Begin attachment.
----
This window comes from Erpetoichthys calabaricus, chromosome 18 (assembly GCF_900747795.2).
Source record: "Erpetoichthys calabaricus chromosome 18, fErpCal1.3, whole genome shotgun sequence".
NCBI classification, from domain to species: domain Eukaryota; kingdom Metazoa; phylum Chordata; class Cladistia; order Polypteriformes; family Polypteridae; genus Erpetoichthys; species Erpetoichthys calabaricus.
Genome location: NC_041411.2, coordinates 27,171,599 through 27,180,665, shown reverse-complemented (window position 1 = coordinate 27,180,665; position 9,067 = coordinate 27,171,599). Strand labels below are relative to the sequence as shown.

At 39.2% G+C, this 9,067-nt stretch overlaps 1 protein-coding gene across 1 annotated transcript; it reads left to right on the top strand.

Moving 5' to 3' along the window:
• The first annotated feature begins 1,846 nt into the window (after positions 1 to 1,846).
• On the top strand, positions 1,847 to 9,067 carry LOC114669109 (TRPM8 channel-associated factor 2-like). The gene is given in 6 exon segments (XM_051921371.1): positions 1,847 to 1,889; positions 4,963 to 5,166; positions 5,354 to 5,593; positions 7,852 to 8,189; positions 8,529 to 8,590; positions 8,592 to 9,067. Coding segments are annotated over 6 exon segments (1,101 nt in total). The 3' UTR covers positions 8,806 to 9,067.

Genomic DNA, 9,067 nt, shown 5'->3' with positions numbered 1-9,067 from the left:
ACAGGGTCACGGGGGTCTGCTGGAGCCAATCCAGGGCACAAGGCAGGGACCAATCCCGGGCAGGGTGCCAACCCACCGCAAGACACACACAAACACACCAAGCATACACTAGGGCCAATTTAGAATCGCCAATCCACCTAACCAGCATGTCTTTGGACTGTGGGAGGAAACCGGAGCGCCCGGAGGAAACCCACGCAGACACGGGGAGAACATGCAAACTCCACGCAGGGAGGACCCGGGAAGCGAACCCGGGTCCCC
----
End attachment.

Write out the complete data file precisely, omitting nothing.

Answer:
This window comes from Erpetoichthys calabaricus, chromosome 18 (assembly GCF_900747795.2).
Source record: "Erpetoichthys calabaricus chromosome 18, fErpCal1.3, whole genome shotgun sequence".
NCBI classification, from domain to species: domain Eukaryota; kingdom Metazoa; phylum Chordata; class Cladistia; order Polypteriformes; family Polypteridae; genus Erpetoichthys; species Erpetoichthys calabaricus.
Genome location: NC_041411.2, coordinates 27,171,599 through 27,180,665, shown reverse-complemented (window position 1 = coordinate 27,180,665; position 9,067 = coordinate 27,171,599). Strand labels below are relative to the sequence as shown.

At 39.2% G+C, this 9,067-nt stretch overlaps 1 protein-coding gene across 1 annotated transcript; it reads left to right on the top strand.

Moving 5' to 3' along the window:
• The first annotated feature begins 1,846 nt into the window (after positions 1 to 1,846).
• On the top strand, positions 1,847 to 9,067 carry LOC114669109 (TRPM8 channel-associated factor 2-like). The gene is given in 6 exon segments (XM_051921371.1): positions 1,847 to 1,889; positions 4,963 to 5,166; positions 5,354 to 5,593; positions 7,852 to 8,189; positions 8,529 to 8,590; positions 8,592 to 9,067. Coding segments are annotated over 6 exon segments (1,101 nt in total). The 3' UTR covers positions 8,806 to 9,067.

Genomic DNA, 9,067 nt, shown 5'->3' with positions numbered 1-9,067 from the left:
ACAGGGTCACGGGGGTCTGCTGGAGCCAATCCAGGGCACAAGGCAGGGACCAATCCCGGGCAGGGTGCCAACCCACCGCAAGACACACACAAACACACCAAGCATACACTAGGGCCAATTTAGAATCGCCAATCCACCTAACCAGCATGTCTTTGGACTGTGGGAGGAAACCGGAGCGCCCGGAGGAAACCCACGCAGACACGGGGAGAACATGCAAACTCCACGCAGGGAGGACCCGGGAAGCGAACCCGGGTCCCC